The Jackman Humanities Institute Program for the Arts on Location/Dislocation and the Aboriginal Studies Program Presented a "Locating Compassion in Land Ethics" conference on March 23-25, 2012
(Dr. Jill Carter)
Over the course of the March 23-25, 2012 weekend, scholars, artists and activists from myriad disciplines within the GTA gathered to consider the history of Toronto (the Gathering Place). They were invited by conference organizer Dr. Jill Carter (Anishinaabe-Ashkenazi) to engage in discussion the original laws that governed Toronto, and to remember the connections and responsibilities contemporary Torontonians hold to the Indigenous Peoples who stewarded this land before contact. What follows below this blog post is a photo essay of the conference. Please enjoy, and I apologize for my lateness in posting this.
The first workshop of the day "Sweet Connections of Local Environmental Health and Honeybees" on March 24, 2012 was led by local beekeeper Brian Hamlin from 10am until 1pm. Brian Hamlin led participants through several areas of honeybee culture, ancient connections between man and bees, world food and bees, medicines from the bees, and current environmental challenges for bees, and were led to a rooftop apiary located on the U of T campus. Participants were given the opportunity to taste various types of honey and honey effusions.
(The Bee Keeper's Bible)
(Local Bee Keeper Brian Hamlin checking a rooftop apiary)
Following Brian Hamlin's workshop was a talk by William Woodworth Raweno:kwas (B.Arch., Ph.D.) Mohawk, Six Nations of the Grand River and Timothy Brian LeDuc, Ph.D. from the Faculty of Environmental Studies, York University titled "Recovering the Tribal Identity of Toronto: Ancestral Conversations." Woodworth and LeDuc spoke about how there is "a conscious amnesia of the deep cultural roots and history of the Toronto region" and it is this amnesia that plays a large part in the ambiguous and uncertain identity that continues to inform conversations around the city today.
(Presenters: Timothy Brian LeDuc and William Woodworth)
(Recovering Tribal Identity of Toronto)
Following the talk on "Recovering the Tribal Identity of Toronto was a workshop facilitated by Mimi Gellman, called "Reconnecting with Place: Mapping the Interior Landscape." Gellman, an Anishinaabe-Ashkenzi-Metis (Ojibway/Jewish/ Metis) is a conceptual artist, educator and Ph.D. candidate in the Cultural Studies program at Queens University. She is a practicing multi-disciplinary visual artist and curator and her current Ph.D. research is on the metaphysics of Indigenous mapping and how it investigates the relationship between Aboriginal cartographies, Indigenous aesthetics and senses of place.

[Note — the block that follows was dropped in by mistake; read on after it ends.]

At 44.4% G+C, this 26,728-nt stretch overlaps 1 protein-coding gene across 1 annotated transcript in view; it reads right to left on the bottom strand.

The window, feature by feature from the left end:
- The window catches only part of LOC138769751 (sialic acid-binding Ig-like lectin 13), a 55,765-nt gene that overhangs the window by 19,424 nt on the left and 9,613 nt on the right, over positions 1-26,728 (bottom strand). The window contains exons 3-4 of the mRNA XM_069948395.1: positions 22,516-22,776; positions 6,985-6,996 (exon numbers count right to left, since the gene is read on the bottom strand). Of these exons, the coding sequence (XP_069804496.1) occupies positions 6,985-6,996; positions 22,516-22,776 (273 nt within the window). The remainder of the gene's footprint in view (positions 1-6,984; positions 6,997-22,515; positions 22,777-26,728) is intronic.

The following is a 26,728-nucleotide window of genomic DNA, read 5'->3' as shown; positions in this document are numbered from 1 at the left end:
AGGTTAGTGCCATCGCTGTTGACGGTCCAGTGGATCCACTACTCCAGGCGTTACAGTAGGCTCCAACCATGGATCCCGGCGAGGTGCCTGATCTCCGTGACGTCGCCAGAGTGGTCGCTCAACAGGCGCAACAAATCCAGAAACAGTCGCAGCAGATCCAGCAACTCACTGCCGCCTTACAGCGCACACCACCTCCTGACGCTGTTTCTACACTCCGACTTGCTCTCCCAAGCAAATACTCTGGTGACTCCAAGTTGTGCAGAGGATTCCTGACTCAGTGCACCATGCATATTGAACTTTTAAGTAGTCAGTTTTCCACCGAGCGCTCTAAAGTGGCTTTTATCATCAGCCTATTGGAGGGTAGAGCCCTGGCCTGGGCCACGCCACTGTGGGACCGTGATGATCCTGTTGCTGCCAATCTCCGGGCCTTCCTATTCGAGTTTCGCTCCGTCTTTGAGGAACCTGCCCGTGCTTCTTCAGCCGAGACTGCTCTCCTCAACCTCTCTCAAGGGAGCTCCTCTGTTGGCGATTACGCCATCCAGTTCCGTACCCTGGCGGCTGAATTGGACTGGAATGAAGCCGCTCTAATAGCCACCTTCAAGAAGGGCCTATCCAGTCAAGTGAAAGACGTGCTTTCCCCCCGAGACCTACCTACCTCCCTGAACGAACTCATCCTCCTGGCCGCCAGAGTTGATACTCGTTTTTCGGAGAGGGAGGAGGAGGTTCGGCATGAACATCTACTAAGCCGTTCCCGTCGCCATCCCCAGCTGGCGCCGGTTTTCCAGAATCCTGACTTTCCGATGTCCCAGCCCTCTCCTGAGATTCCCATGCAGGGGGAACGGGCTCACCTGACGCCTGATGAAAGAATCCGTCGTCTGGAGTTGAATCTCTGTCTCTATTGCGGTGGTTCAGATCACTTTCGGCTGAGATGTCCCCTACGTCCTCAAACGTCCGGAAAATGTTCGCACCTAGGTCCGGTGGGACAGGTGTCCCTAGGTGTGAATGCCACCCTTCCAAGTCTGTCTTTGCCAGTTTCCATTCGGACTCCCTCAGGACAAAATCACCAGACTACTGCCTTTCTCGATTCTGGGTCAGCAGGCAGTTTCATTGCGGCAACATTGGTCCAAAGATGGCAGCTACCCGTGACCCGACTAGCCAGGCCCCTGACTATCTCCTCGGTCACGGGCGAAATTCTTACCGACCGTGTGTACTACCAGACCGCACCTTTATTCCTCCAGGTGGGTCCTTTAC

(Mimi Gellman showing two participants what mapping looks like)
Sunday March 25, 2012
Panel One- Compassion and Scholarship in Thought and Deed
Panel One participants consisted of two U of T students, Jacob Nerenberg and Zexi Wang. Nerenberg and Wang discussed forms of alienation and dispossession upon which the University of Toronto is built. They spoke of how the University is thought of as an imperial institution, and traced the way these patterns of violence intersect in downtown Toronto, a site where foundational and ongoing colonial dispossession is multiplied locally and globally-in the form of marginalization of migrants, aggressive resource capital and manipulative governance.
Followed by this discussion was "Undergraduate Capacity Building and Experiences in Participatory Action Research: Process, Ethics and Methodology in Two Urban Aboriginal Diabetes Research Projects," led by Jessica Keeshig-Martin and Krystine Abel
Panel Discussion: Zexi Wang, Jacob Nerenberg, Brian Parisee, Jessica Keeshig-Martin and Krystine Abel)
Other topics included in the workshop included a student roundtable discussion where students Meghan Young and Sylvia Plain discussed their experiences in the Aboriginal studies program versus other experiences in other programs/courses they may have taken at the University of Toronto
(Students: Jennifer Seidel, Meghan Young, Sylvia Plain)
Lastly I would like to finish this photo essay blog post with two more photos that included a Lunch and Learn workshop that used Anishnaabe Symbol Based Reflection: An Indigenous Approach to Wholistic Research Methods (hosted by Jessica Keeshig-Martin and Krystine Abel, and a photo of the interim Director of the Centre for Aboriginal Initiatives, Dr. Deborah McGregor who spoke about "Anishnaabe Knowledge and Sustainability."
In the Anishnaabe Symbol Based Reflection, Keeshig-Martin and Abel explained that this concept was developed in 2005 by Dr. Lynn Lavallee and a group of research participants and used as a research process that asks participants to create art and symbols to represent the concept/question of the research project. In this workshop participants were asked to explore the question "How do you take care of yourself while conducting research."
(Meghan Young and Sylvia Plain with their Anishnaabe Symbol Based Reflection pieces)
On March 25, 2012, the conference closed with a keynote address by Professor Deborah McGregor on "Anishnaabe Knowledge and Sustainability." As an Anishnaabe woman, McGregor presented the view that "not only do Aboriginal peoples have knowledge around environmental science, but that such knowledge is also gendered." She explained this in relation to Anishnaabe responsibilities around water in Ontario, and spoke candidly about how Anishinaabe world views, philosophies, principles and values also form the foundation for Anishnaabe environmental science. She argued that "Environmental science from an Anishinaabe knowledge perspective focuses on the ethical conduct required to ensure appropriate relationships with all of Creation, and that proper relationships and conduct are required for all beings to ensure sustainability, not just for people but for all of Creation.
(Dr. Deborah McGregor)